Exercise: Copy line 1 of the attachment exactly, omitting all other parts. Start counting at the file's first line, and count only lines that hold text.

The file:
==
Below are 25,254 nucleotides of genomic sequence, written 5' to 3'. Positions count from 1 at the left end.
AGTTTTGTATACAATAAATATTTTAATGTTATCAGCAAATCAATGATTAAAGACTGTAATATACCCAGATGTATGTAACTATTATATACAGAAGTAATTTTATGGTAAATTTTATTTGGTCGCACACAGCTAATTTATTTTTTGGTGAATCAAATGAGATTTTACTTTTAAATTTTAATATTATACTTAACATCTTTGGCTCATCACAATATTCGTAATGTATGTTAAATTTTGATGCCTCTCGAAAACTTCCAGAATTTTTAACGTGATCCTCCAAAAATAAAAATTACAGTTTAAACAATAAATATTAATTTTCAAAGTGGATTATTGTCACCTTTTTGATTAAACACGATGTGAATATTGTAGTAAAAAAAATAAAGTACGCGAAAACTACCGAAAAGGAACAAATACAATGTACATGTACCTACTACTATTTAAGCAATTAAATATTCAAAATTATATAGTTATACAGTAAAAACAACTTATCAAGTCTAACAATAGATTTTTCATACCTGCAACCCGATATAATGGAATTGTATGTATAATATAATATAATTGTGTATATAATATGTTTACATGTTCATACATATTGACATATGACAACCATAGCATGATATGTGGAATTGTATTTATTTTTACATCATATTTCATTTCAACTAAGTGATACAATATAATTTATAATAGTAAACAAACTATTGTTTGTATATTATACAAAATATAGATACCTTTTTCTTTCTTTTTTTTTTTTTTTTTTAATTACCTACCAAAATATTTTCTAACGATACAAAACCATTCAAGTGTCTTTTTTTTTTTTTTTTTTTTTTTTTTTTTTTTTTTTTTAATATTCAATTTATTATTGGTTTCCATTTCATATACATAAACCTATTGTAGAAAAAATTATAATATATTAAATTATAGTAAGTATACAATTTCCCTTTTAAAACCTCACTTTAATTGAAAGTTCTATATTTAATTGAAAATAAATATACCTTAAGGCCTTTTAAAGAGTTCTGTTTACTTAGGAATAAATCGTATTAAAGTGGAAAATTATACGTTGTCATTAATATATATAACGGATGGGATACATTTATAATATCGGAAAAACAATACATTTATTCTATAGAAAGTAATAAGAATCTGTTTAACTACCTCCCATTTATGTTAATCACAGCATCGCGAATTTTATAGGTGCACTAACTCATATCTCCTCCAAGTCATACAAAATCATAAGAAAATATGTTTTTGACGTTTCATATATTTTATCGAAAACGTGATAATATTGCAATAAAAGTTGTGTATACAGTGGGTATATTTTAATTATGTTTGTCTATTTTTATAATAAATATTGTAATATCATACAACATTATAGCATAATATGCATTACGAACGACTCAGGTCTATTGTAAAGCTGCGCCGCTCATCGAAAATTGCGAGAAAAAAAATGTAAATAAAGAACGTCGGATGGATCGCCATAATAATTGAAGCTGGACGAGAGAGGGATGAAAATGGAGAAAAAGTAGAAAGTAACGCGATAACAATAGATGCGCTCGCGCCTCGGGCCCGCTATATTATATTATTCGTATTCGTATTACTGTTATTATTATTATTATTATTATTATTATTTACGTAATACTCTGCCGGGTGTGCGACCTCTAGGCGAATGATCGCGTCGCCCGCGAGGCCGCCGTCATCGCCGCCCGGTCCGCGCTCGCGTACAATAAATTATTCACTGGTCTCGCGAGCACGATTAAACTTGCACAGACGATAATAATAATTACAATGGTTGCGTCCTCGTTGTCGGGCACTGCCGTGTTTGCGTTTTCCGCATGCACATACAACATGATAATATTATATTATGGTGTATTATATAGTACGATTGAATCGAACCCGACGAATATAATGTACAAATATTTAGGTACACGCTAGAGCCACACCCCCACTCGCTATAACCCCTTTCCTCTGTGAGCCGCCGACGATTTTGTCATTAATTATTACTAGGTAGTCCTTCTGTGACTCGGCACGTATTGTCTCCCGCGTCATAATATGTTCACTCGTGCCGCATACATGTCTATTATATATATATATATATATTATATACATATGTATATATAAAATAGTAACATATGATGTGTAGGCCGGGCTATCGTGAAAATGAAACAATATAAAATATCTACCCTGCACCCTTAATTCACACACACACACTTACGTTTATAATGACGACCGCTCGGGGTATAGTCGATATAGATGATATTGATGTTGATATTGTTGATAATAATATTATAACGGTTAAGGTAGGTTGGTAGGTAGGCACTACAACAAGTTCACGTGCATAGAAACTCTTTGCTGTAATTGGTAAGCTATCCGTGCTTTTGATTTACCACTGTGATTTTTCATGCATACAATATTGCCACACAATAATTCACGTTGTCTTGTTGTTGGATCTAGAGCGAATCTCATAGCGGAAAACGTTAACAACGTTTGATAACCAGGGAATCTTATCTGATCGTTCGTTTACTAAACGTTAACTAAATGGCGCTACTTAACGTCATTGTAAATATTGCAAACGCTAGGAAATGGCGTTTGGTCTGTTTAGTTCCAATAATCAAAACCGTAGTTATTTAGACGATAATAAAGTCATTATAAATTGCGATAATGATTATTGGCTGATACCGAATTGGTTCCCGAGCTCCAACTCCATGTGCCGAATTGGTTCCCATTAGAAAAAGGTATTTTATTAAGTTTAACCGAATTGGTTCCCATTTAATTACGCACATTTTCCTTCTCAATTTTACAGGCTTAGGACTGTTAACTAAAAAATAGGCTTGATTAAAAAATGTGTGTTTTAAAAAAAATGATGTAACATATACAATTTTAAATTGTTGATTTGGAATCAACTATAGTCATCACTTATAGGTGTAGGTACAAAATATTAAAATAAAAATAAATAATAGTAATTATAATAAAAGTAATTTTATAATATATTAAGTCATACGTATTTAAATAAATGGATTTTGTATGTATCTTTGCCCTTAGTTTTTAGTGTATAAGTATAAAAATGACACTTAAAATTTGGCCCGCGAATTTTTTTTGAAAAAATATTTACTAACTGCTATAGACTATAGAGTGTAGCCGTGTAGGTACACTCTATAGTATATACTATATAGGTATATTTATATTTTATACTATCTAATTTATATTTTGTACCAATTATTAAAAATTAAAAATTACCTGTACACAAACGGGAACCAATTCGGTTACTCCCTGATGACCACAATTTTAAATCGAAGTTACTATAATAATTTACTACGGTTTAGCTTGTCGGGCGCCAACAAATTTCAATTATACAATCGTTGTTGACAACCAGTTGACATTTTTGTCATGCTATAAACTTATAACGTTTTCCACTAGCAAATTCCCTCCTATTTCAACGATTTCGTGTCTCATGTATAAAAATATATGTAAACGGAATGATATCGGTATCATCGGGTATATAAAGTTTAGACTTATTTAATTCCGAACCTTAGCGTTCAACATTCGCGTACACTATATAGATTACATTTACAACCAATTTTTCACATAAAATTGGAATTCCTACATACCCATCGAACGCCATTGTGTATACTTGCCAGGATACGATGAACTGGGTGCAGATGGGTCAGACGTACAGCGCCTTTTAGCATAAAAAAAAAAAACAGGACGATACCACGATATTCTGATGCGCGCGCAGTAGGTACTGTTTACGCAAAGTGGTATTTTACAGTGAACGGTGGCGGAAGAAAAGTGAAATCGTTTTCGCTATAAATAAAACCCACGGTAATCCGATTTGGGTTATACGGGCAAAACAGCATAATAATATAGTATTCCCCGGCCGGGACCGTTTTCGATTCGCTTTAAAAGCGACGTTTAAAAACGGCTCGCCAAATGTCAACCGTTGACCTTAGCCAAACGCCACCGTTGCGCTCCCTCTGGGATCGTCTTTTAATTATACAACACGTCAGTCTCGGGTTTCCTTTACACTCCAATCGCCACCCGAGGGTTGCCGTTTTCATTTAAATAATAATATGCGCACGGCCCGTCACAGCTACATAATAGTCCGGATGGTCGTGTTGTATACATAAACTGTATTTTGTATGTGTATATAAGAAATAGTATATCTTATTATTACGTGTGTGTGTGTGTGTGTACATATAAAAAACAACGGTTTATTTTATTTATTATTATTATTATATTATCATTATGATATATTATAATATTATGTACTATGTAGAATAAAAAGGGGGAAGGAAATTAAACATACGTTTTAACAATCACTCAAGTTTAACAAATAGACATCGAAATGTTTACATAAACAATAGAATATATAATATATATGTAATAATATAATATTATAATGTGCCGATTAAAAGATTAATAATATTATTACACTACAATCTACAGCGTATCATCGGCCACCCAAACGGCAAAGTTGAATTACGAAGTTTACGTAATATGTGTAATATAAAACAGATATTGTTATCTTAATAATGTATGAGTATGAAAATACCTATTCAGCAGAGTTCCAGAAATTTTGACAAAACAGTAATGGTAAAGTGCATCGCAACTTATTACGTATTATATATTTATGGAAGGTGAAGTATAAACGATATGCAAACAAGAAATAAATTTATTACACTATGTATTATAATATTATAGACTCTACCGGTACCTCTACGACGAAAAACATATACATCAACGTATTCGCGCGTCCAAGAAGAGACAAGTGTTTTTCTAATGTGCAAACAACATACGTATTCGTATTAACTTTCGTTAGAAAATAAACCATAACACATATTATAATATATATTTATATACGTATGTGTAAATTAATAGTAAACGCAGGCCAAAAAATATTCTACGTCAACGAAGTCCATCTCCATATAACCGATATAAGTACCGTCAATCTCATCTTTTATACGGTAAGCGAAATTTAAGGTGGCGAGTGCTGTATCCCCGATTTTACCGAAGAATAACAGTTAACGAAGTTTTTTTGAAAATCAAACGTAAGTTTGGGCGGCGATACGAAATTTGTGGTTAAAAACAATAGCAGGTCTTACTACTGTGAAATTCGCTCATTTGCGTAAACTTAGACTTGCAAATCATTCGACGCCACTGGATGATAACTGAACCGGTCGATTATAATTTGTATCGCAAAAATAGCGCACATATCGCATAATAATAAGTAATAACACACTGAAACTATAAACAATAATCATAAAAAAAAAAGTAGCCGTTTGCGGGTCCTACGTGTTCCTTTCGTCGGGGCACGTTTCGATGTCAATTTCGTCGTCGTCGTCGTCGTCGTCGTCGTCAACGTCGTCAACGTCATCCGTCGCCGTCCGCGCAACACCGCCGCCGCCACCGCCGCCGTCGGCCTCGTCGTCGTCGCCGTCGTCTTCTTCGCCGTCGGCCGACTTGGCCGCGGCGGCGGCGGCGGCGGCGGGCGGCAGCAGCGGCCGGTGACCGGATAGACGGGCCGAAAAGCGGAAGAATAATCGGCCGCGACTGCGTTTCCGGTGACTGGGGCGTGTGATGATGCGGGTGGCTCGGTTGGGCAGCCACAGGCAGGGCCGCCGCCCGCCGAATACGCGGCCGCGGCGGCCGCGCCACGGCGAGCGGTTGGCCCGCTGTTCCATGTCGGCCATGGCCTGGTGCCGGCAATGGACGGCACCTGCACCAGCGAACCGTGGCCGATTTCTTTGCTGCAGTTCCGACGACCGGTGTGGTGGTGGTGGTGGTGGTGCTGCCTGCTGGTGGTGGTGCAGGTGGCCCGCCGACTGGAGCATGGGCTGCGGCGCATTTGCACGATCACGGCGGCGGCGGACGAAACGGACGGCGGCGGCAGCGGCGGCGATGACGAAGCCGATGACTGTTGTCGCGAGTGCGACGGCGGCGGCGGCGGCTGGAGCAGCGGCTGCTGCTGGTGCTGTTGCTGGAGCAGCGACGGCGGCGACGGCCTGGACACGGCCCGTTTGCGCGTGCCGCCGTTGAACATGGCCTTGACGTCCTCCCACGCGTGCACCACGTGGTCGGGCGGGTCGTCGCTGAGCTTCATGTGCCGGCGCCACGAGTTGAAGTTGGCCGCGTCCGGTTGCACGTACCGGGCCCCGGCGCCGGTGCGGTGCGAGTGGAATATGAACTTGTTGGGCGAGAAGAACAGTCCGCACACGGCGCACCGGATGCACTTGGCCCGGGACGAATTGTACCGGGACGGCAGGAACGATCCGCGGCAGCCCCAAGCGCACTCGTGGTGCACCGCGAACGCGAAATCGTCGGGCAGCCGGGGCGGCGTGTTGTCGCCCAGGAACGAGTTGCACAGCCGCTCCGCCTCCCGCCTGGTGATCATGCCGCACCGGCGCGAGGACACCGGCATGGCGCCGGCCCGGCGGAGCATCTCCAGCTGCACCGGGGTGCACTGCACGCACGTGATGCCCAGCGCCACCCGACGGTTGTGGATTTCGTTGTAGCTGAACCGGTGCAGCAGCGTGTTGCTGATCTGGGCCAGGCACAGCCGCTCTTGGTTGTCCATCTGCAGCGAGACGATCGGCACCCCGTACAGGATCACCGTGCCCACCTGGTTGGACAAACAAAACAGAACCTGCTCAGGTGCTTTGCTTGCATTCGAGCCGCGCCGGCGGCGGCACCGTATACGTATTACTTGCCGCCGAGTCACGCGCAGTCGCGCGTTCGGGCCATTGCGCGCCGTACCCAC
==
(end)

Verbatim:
Below are 25,254 nucleotides of genomic sequence, written 5' to 3'. Positions count from 1 at the left end.